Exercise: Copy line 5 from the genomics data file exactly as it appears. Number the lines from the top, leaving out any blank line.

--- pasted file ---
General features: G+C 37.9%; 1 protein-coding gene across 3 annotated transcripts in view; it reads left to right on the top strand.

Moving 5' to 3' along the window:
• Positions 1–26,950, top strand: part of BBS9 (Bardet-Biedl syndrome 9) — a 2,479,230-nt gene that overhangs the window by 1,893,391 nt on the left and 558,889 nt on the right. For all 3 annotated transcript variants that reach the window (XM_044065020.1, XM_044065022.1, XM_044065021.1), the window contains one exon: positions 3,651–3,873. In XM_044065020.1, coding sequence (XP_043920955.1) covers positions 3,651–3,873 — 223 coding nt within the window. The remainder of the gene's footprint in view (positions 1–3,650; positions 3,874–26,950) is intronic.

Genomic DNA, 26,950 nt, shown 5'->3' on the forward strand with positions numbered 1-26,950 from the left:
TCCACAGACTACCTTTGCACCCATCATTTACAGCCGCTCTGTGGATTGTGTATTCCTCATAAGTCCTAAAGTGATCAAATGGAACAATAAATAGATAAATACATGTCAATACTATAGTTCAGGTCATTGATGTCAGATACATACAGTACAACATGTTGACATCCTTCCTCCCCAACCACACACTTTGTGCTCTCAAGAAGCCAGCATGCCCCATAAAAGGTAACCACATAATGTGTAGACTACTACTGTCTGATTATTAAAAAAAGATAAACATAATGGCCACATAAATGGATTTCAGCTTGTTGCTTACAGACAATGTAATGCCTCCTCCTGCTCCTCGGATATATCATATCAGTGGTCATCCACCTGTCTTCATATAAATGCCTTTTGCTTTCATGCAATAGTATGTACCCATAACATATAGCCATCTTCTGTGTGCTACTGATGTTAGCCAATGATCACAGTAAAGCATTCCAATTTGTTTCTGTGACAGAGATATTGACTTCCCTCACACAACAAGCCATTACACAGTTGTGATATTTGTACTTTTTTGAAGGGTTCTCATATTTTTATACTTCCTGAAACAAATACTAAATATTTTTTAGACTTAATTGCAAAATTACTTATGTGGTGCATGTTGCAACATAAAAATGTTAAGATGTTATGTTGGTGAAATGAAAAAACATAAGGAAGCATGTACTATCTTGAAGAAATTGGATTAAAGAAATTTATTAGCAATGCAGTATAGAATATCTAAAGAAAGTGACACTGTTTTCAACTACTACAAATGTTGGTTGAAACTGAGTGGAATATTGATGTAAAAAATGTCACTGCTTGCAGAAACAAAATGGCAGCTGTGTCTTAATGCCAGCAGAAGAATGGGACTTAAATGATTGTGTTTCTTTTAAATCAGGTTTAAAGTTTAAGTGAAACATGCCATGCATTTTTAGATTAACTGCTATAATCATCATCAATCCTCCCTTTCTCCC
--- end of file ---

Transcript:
TCCACAGACTACCTTTGCACCCATCATTTACAGCCGCTCTGTGGATTGTGTATTCCTCATAAGTCCTAAAGTGATCAAATGGAACAATAAATAGATAAATACATGTCAATACTATAGTTCAGGTCATTGATGTCAGATACATACAGTACAACATGTTGACATCCTTCCTCCCCAACCACACACTTTGTGCTCTCAAGAAGCCAGCATGCCCCATAAAAGGTAACCACATAATGTGTAGACTACTACTGTCTGATTATTAAAAAAAGATAAACATAATGGCCACATAAATGGATTTCAGCTTGTTGCTTACAGACAATGTAATGCCTCCTCCTGCTCCTCGGATATATCATATCAGTGGTCATCCACCTGTCTTCATATAAATGCCTTTTGCTTTCATGCAATAGTATGTACCCATAACATATAGCCATCTTCTGTGTGCTACTGATGTTAGCCAATGATCACAGTAAAGCATTCCAATTTGTTTCTGTGACAGAGATATTGACTTCCCTCACACAACAAGCCATTACACAGTTGTGATATTTGTACTTTTTTGAAGGGTTCTCATATTTTTATACTTCCTGAAACAAATACTAAATATTTTTTAGACTTAATTGCAAAATTACTTATGTGGTGCATGTTGCAACATAAAAATGTTAAGATGTTATGTTGGTGAAATGAAAAAACATAAGGAAGCATGTACTATCTTGAAGAAATTGGATTAAAGAAATTTATTAGCAATGCAGTATAGAATATCTAAAGAAAGTGACACTGTTTTCAACTACTACAAATGTTGGTTGAAACTGAGTGGAATATTGATGTAAAAAATGTCACTGCTTGCAGAAACAAAATGGCAGCTGTGTCTTAATGCCAGCAGAAGAATGGGACTTAAATGATTGTGTTTCTTTTAAATCAGGTTTAAAGTTTAAGTGAAACATGCCATGCATTTTTAGATTAACTGCTATAATCATCATCAATCCTCCCTTTCTCCC